Enterococcus bacteraemia: striking high mortality
Abstract number: 1734_164
Suppli M., Aabenhus R., Harboe Z., Andersen L., Tvede M., Kirkby N., Jensen J.
Objective: To assess the character and degree of underlying disease in patients with enterococcal bacteraemia compared with E. coli bacteraemia. Additionally to determine if such differences can explain variations in mortality between the two bacteria.
Methods: All patients identified with E. faecium, E. faecalis or E. coli bacteraemia at Rigshopitalet, Copenhagen, were included in the study. Demographic, diagnostic and mortality data were compared for patients with Enterococcus and E. coli bacteraemia. Patients were excluded from mortality analyses if: (a) younger than 16 years, (b) suffering from haematologic cancer or (c) with an unregistered date of death. Statistical analyses were performed using Student's test and MannWhitney U-test to compare continuous variables and chi-squared test for equal proportions or Fisher's exact test to compare categorical variables.
Results: 326 patients with E. faecium and E. faecalis bacteraemia and 225 patients with E. coli bacteraemia were included in the study. Mortality at 90 days after the first positive bloodculture was 36.7% among Enterococcus bacteraemia patients, and 25.9% among E. coli patients (p = 0.03). There was no difference in mortality at 10 and 30 days, (p= 0.57 and 0.45 respectively). No differences in age were observed and median age were 60.5 and 60.0 years in the two groups (p = 0.54). Acute renal failure, respiratory insufficiency, peritonitis, congestive heart failure and endocarditis were more common in patient with Enterococcus bacteraemia (P < 0.05), while solid cancer were more common among E. coli patients (p = 0.057).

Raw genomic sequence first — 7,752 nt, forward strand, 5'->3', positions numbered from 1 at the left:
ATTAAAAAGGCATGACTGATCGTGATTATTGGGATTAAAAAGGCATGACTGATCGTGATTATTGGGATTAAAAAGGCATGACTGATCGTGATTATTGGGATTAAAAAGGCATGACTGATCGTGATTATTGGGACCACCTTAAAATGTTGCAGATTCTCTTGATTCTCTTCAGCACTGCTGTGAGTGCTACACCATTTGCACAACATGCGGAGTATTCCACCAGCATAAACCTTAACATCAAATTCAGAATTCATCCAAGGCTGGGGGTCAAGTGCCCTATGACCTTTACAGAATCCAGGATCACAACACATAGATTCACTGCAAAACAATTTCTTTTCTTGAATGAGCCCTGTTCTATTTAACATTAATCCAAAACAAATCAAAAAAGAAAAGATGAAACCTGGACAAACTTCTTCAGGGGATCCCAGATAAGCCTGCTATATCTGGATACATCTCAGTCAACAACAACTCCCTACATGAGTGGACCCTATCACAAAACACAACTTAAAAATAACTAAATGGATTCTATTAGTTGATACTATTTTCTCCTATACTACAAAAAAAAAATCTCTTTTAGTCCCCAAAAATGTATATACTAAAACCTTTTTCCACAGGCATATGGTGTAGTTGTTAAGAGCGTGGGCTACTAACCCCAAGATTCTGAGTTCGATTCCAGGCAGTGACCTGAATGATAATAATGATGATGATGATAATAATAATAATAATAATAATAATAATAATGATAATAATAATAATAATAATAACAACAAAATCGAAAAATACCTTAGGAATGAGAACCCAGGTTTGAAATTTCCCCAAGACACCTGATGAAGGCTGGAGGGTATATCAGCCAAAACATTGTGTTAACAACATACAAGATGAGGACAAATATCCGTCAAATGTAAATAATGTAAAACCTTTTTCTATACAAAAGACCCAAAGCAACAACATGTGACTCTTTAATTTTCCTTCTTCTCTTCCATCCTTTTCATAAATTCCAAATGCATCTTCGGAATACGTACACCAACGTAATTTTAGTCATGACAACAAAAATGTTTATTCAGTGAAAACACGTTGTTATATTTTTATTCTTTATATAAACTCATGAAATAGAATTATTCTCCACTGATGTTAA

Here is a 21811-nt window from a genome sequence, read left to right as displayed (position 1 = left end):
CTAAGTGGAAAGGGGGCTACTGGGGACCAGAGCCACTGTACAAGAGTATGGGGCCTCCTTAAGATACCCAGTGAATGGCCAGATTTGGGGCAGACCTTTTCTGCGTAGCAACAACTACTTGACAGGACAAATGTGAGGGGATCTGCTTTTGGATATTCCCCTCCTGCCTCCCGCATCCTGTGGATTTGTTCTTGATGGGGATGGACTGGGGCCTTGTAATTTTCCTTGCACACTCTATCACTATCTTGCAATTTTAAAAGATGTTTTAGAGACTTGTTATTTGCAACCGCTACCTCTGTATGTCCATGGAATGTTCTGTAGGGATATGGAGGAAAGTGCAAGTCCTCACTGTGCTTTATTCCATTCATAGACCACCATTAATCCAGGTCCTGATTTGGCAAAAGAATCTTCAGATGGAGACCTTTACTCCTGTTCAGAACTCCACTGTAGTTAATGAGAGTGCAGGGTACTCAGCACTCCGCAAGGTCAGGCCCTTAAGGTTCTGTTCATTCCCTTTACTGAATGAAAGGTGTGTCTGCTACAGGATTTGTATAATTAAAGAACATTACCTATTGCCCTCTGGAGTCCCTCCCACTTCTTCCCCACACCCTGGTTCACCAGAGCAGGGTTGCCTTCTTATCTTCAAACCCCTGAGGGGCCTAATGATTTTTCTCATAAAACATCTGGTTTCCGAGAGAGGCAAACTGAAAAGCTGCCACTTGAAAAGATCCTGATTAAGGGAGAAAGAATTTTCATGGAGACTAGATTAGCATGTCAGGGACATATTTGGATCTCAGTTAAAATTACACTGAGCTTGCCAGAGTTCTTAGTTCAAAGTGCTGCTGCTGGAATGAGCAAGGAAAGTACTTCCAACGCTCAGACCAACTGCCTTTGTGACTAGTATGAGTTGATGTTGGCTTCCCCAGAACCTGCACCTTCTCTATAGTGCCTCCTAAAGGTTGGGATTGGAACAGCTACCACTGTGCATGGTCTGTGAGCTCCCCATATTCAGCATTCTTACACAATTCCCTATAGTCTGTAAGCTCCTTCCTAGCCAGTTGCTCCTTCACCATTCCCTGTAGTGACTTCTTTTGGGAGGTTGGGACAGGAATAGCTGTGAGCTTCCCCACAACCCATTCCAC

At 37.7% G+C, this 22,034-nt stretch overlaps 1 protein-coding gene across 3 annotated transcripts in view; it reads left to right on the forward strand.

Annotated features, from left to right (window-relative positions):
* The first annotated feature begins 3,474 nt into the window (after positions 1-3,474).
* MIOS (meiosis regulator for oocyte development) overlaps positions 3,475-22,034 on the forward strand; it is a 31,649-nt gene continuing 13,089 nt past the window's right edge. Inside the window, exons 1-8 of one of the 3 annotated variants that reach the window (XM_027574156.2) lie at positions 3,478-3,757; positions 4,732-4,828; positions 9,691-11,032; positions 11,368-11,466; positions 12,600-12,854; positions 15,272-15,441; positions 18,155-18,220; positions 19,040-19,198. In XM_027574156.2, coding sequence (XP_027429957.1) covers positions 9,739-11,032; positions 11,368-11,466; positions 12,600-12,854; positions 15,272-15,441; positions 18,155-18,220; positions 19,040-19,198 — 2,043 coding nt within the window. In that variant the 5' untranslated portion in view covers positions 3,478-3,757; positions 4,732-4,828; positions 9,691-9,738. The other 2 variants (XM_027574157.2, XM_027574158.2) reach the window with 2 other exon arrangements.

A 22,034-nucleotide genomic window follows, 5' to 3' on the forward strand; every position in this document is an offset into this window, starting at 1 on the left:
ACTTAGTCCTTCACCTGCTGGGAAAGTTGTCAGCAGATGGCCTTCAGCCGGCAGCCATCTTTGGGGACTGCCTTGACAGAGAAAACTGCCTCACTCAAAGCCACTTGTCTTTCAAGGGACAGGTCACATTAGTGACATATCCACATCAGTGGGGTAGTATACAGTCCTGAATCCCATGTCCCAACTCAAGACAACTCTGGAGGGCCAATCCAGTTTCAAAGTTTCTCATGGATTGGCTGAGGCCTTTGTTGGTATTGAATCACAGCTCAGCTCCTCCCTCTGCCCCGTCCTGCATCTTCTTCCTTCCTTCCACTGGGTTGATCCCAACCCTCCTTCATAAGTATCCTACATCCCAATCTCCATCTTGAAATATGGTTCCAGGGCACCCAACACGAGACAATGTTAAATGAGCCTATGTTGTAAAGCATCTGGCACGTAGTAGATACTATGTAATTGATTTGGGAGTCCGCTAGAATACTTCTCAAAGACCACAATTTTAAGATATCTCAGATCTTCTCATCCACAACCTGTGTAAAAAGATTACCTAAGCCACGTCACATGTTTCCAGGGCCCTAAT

Conclusions: The observed differences in mortality between Enterococcus and E. coli at 90 days are unrelated to age and haematological malignancies. Also of interest is that solid cancers were more frequent in E. coli bacteraemia. Patients with Enterococcus bacteraemia had a higher frequency of congestive heart failure and endocarditis. The present findings suggest that Enterococcal bacteraemia is a strong independent predictor of death. Further investigations are needed to explore whether pathogenic processes in the heart are involved in the death of patients with Enterococcus bacteraemia, even when endocarditis is not diagnosed.
|Session name:||European Society of Clinical Microbiology and Infectious Diseases|
|Location:||ICC, Munich, Germany|
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